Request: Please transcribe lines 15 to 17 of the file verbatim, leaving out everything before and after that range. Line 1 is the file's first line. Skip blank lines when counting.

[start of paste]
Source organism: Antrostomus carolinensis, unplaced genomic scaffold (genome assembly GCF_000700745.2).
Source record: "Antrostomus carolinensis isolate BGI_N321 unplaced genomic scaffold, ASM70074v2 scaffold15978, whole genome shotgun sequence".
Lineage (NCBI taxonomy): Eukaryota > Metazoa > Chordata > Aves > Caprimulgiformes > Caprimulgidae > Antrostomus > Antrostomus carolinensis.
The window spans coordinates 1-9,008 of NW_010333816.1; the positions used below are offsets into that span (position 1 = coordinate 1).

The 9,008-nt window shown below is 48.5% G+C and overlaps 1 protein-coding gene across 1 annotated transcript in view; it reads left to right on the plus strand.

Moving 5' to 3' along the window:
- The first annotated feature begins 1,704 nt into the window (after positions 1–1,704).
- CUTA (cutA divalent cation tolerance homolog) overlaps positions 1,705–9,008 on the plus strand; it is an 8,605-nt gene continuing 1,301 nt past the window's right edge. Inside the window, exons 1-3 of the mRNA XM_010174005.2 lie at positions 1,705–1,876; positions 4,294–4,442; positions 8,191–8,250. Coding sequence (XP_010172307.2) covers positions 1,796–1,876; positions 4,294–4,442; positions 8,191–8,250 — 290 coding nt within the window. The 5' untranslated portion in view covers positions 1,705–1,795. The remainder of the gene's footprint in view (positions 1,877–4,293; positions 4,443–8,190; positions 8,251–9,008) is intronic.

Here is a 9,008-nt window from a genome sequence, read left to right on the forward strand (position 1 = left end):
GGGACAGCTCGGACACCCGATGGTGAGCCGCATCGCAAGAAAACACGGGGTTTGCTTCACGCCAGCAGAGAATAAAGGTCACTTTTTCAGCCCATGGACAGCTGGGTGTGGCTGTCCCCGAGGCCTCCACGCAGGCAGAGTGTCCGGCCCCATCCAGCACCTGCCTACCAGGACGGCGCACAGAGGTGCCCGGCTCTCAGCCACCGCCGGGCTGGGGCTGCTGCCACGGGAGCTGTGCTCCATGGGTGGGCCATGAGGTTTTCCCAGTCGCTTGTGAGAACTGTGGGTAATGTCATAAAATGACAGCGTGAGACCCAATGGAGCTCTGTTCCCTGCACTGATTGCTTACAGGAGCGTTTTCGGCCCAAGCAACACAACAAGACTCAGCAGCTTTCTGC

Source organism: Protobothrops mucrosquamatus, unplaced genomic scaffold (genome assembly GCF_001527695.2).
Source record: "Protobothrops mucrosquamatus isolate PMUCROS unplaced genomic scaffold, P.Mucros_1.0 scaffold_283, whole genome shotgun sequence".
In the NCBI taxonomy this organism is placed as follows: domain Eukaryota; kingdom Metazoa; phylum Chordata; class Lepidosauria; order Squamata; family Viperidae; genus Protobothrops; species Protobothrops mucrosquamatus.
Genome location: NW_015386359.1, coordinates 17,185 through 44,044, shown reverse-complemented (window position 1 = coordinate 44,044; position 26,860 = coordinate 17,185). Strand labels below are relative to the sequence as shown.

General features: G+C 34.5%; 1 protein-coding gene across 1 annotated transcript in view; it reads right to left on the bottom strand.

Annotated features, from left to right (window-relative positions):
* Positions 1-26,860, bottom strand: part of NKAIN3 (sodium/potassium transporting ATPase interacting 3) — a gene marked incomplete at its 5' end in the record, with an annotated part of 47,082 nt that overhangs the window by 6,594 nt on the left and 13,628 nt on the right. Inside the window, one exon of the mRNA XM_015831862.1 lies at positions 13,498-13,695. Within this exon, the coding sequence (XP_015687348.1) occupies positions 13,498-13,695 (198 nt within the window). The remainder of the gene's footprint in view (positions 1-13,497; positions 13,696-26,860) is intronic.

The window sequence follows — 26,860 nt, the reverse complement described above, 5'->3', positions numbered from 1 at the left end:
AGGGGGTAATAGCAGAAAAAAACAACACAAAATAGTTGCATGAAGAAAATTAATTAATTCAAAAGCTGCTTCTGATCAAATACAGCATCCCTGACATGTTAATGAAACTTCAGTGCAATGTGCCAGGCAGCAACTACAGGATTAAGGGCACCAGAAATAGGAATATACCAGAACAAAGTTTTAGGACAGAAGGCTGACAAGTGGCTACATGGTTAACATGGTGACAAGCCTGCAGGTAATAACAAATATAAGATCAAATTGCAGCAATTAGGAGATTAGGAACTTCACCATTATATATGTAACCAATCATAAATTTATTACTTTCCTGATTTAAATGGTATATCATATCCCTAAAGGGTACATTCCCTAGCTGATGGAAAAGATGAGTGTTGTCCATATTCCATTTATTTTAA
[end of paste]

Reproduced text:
General features: G+C 34.5%; 1 protein-coding gene across 1 annotated transcript in view; it reads right to left on the bottom strand.

Annotated features, from left to right (window-relative positions):
* Positions 1-26,860, bottom strand: part of NKAIN3 (sodium/potassium transporting ATPase interacting 3) — a gene marked incomplete at its 5' end in the record, with an annotated part of 47,082 nt that overhangs the window by 6,594 nt on the left and 13,628 nt on the right. Inside the window, one exon of the mRNA XM_015831862.1 lies at positions 13,498-13,695. Within this exon, the coding sequence (XP_015687348.1) occupies positions 13,498-13,695 (198 nt within the window). The remainder of the gene's footprint in view (positions 1-13,497; positions 13,696-26,860) is intronic.